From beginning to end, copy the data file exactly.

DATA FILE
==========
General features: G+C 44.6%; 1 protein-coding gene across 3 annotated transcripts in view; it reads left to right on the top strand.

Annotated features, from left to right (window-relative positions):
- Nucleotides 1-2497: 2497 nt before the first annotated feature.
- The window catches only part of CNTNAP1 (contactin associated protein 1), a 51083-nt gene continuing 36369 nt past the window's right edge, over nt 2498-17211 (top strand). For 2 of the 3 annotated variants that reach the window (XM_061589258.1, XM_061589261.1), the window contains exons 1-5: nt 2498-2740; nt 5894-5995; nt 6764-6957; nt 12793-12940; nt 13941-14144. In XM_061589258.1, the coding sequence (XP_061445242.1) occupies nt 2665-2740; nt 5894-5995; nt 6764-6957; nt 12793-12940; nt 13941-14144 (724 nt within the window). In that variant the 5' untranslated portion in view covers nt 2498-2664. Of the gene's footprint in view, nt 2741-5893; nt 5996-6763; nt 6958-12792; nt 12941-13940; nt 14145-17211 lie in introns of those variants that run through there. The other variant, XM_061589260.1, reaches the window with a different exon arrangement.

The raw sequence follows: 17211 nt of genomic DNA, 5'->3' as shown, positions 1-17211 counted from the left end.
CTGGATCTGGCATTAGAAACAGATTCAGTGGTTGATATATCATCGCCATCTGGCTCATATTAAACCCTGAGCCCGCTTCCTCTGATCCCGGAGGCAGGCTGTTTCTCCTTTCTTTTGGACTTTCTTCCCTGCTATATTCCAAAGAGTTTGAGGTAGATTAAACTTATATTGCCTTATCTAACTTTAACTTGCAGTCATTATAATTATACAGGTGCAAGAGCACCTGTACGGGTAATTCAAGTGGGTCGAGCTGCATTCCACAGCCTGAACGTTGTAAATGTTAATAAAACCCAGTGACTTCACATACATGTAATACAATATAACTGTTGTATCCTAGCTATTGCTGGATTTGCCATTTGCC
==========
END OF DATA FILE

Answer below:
General features: G+C 44.6%; 1 protein-coding gene across 3 annotated transcripts in view; it reads left to right on the top strand.

Annotated features, from left to right (window-relative positions):
- Nucleotides 1-2497: 2497 nt before the first annotated feature.
- The window catches only part of CNTNAP1 (contactin associated protein 1), a 51083-nt gene continuing 36369 nt past the window's right edge, over nt 2498-17211 (top strand). For 2 of the 3 annotated variants that reach the window (XM_061589258.1, XM_061589261.1), the window contains exons 1-5: nt 2498-2740; nt 5894-5995; nt 6764-6957; nt 12793-12940; nt 13941-14144. In XM_061589258.1, the coding sequence (XP_061445242.1) occupies nt 2665-2740; nt 5894-5995; nt 6764-6957; nt 12793-12940; nt 13941-14144 (724 nt within the window). In that variant the 5' untranslated portion in view covers nt 2498-2664. Of the gene's footprint in view, nt 2741-5893; nt 5996-6763; nt 6958-12792; nt 12941-13940; nt 14145-17211 lie in introns of those variants that run through there. The other variant, XM_061589260.1, reaches the window with a different exon arrangement.

The raw sequence follows: 17211 nt of genomic DNA, 5'->3' as shown, positions 1-17211 counted from the left end.
CTGGATCTGGCATTAGAAACAGATTCAGTGGTTGATATATCATCGCCATCTGGCTCATATTAAACCCTGAGCCCGCTTCCTCTGATCCCGGAGGCAGGCTGTTTCTCCTTTCTTTTGGACTTTCTTCCCTGCTATATTCCAAAGAGTTTGAGGTAGATTAAACTTATATTGCCTTATCTAACTTTAACTTGCAGTCATTATAATTATACAGGTGCAAGAGCACCTGTACGGGTAATTCAAGTGGGTCGAGCTGCATTCCACAGCCTGAACGTTGTAAATGTTAATAAAACCCAGTGACTTCACATACATGTAATACAATATAACTGTTGTATCCTAGCTATTGCTGGATTTGCCATTTGCC